How social media activity can affect a divorce

On Behalf of | Jun 20, 2024 | Divorce |

Millions of people rely on social media as a way to efficiently communicate with their friends and family members. People often turn to social media during times of confusion or distress seeking assistance. They can also convey important moments to many people at once instead of making multiple separate phone calls.

Someone who doesn’t relish the idea of telling all of their friends and colleagues individually that they are about to divorce might use social media to share that information quickly. People hoping to connect with emotional support or warn others about the misconduct of their spouse might also share on social media. Yet, what someone posts on social media may seem like a personal and private matter, but it can have a serious impact on someone’s legal proceedings.

Social media can be a treasure trove of evidence

Some lawyers intentionally go over social media accounts in depth during divorce proceedings looking for signs of wasteful spending or infidelity. They may also look for content that could constitute defamation or evidence of abuse.

Anything that people have shared publicly is potentially fair game. In fact, even private messages and posts in private groups could become evidence in some cases. People can share screenshots of seemingly private content with a spouse. It is also possible for attorneys to use the right of discovery to request access to someone’s social media history.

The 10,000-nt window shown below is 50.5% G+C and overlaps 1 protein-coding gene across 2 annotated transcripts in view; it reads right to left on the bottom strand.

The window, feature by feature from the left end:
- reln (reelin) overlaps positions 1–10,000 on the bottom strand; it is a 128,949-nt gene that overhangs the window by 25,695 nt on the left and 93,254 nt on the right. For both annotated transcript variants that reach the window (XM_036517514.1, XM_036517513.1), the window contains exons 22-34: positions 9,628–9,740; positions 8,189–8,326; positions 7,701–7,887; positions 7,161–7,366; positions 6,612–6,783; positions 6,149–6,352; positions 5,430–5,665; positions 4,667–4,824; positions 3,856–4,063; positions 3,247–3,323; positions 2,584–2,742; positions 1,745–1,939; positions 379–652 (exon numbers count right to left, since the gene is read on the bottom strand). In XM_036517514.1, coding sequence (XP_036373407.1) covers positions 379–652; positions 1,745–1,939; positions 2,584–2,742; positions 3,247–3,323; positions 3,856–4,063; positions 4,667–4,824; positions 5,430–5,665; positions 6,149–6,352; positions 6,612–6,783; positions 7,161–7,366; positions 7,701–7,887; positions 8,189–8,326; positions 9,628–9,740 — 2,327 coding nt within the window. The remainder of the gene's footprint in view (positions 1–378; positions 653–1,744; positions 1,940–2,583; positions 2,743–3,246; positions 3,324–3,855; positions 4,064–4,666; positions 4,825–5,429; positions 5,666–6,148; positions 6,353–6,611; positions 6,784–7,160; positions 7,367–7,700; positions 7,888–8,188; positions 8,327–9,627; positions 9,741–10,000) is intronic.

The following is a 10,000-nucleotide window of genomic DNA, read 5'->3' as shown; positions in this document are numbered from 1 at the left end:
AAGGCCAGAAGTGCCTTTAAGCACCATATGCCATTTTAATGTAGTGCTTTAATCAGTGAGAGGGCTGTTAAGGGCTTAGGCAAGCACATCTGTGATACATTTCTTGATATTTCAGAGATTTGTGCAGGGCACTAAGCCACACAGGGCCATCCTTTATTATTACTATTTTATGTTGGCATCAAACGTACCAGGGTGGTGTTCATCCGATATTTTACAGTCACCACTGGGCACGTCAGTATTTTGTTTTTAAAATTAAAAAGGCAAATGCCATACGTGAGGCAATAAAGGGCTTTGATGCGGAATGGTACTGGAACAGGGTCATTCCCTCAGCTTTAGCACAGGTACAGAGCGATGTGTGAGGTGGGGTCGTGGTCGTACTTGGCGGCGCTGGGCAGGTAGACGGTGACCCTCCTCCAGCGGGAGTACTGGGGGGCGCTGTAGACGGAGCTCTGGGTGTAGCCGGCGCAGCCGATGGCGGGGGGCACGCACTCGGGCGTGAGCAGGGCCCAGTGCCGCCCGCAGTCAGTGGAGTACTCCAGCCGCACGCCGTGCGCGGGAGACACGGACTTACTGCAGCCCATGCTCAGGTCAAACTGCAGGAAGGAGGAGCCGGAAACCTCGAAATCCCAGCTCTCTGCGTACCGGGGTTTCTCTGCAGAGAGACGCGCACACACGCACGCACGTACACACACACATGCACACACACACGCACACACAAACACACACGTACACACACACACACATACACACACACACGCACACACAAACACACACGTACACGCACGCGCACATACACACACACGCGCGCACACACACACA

In such a case, even hidden and deleted content could potentially be visible to a spouse and their lawyer. Generally speaking, people should be aware that anything they post or say on social media could potentially end up used as evidence against them in court. Of course, the inverse is also true about their spouse. Some people make a point of going over a spouse’s account to capture screenshots of inappropriate posts or threatening private messages.

How people handle social media during divorce

The simplest solution for mitigating social media risk during a divorce is to stay off of social media platforms. No privacy settings can protect someone from people who share information because they like to stir the pot or formal discovery.

Additionally, much of what people seek to do on social media they can actually accomplish in private real-life discussions. They can reach out to trusted friends and family members seeking emotional support without exposing themselves to the risk of their complaints are concerns becoming part of the court case.

Letting go of social media as a form of support temporarily during a divorce can be difficult, but it can lead to a better overall outcome. The more contentious a divorce may become, the more important it is to protect oneself from potential sources of risk and misunderstanding.